And this is how it goes for the next 3 plus hours for 12 sets. In 8 minuteish segments, I switch the timer, I run, I recover, I cheer, I switch the timer, I run, I recover, I cheer. I'm not entirely sure how far I ran because the track was slightly more than a quarter of a mile (443 meters apparently) and the start and finish weren't full laps. But if we say I did a quarter of a marathon - which is 6.55 miles, then my overall pace was a 8:56. Overall our finish time was a 3:31:54 (definitely my fastest marathon time ever!) with a pace of 8:06. So my speedy teammates helped me a bit, but I feel pretty good about running sub-9's over and over again, having just enough time to cool down and then actually cool down necessitating the need to warm up again on my next go around. Not really the best way to run speed drills. But it was fun.

What was really fun was watching the fast guys and gals running on the inside track blaze past you. The winners ran a 2:10 marathon which is insane. Normally you don't get to see that kind of speed when you're a middle to back of the pack marathoner. Also, it was kinda cool as people finished to gradually be the faster person on the track. The big downside was being inside in the cold, dry air. By the end of the day my lungs were burning and it sounded like I was coming down with bronchitis.

I would definitely recommend this race. It was fun, fairly well organized but also low key.

Monday, January 30, 2017

Whole Life Challenge - Week One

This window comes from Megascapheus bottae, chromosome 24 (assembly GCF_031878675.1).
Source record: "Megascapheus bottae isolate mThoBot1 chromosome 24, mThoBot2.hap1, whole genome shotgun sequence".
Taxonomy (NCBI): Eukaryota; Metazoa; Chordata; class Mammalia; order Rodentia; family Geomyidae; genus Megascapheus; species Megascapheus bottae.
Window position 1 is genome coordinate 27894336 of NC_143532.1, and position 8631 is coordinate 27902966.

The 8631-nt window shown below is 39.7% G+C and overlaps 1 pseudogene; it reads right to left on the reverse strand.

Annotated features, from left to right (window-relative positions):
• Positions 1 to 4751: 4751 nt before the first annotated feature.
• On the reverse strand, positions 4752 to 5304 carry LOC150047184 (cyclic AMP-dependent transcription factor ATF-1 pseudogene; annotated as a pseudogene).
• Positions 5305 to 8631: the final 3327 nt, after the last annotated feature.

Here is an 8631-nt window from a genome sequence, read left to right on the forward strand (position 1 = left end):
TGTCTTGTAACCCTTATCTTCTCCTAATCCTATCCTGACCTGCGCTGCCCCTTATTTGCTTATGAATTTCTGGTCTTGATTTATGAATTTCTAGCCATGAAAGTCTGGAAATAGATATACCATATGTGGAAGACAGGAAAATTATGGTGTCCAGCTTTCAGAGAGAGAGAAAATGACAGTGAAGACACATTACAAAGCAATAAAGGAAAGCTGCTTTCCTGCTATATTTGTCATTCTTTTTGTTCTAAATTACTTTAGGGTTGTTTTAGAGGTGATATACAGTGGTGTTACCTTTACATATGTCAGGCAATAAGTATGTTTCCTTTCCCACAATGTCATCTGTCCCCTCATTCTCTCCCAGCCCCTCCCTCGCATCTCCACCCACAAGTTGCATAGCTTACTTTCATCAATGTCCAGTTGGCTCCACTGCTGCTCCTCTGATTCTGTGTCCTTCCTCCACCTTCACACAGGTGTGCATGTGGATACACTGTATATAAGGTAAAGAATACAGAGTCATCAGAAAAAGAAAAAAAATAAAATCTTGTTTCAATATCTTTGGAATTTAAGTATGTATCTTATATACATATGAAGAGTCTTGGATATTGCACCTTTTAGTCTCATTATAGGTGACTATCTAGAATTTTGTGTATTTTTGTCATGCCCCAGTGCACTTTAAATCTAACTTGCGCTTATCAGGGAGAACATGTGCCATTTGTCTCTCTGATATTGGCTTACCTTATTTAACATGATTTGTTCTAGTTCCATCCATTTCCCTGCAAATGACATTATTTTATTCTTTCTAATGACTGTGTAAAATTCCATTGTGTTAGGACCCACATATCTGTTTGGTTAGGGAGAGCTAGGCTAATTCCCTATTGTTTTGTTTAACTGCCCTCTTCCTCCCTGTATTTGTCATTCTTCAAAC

Day 1 - Saturday long run day, stretched and rolled after. breakfast was eggs - miss coffee with cream. made 'muffins' with coconut flour, coconut oil and blueberries. VERY dry. End up crumbling into my yogurt cause I hate for food to go to waste.
Day 2 - Made chili which is a normal Sunday night meal especially during winter/football season. realized i wasn't going to be able to have crackers, or cheese, or sour cream on my chili - booo
Day 3 - starting to feel a little weird, sluggish, went for a run and felt like we were going really fast - but then looked at my watch and realized we were going fast(er than we normally run). at least i was tired for a good reason and not because my body hasn't gotten used to not having carbs as a ready fuel source.
Day 4 - my body has not gotten used to having carbs as a ready fuel source. really wanted coffee so had a soy latte thinking soy milk was compliant, it's not, oh well, i had one 'indulgent' point. went to knitting which is at Kopi which is a vegetarian restaurant, which means no meat. they do have tuna, and i was feeling like I needed some protein. so i had a salad with a hard boiled egg and tuna. realized the tuna probably had mayo which i assume isn't compliant. there goes another point. first day not getting full points on nutrition.
Day 5 - starting to get the hang of this. tried the butter, coconut oil in my coffee thing and wasn't bowled over. didn't use the grass-fed butter like people recommend. is Kerrygold going to make that much of a difference? worked from home so had a weird lunch of walnuts, almonds and raisins. dinner was plain chicken breasts and salad. i'm eating a lot of lettuce these days which is good because usually i buy a bag of lettuce thinking i'm going to have salad every day for lunch, and then I don't and it goes bad and then I feel bad and I give it to the worms in the basement (I have compost worms, not just random worms, in my basement).
Day 6 - breakfast - yogurt and fruit. lunch, leftover chicken and salad, four mandarin oranges. dinner turkey tacos. first day i was actually hungry. i came home hungry and then hubby said we had to do our exercises before he made dinner. WHAT?! realized again that while I was eating a 'normalish' dinner, i wouldn't be able to put cheese and sour cream on my tacos. cut up an avocado and red pepper and put that on there. was pretty good alternative to my salsa from trader joe's that has lots of good stuff in it (beans, corn, tomatoes) but also has SUGAR because of course it does.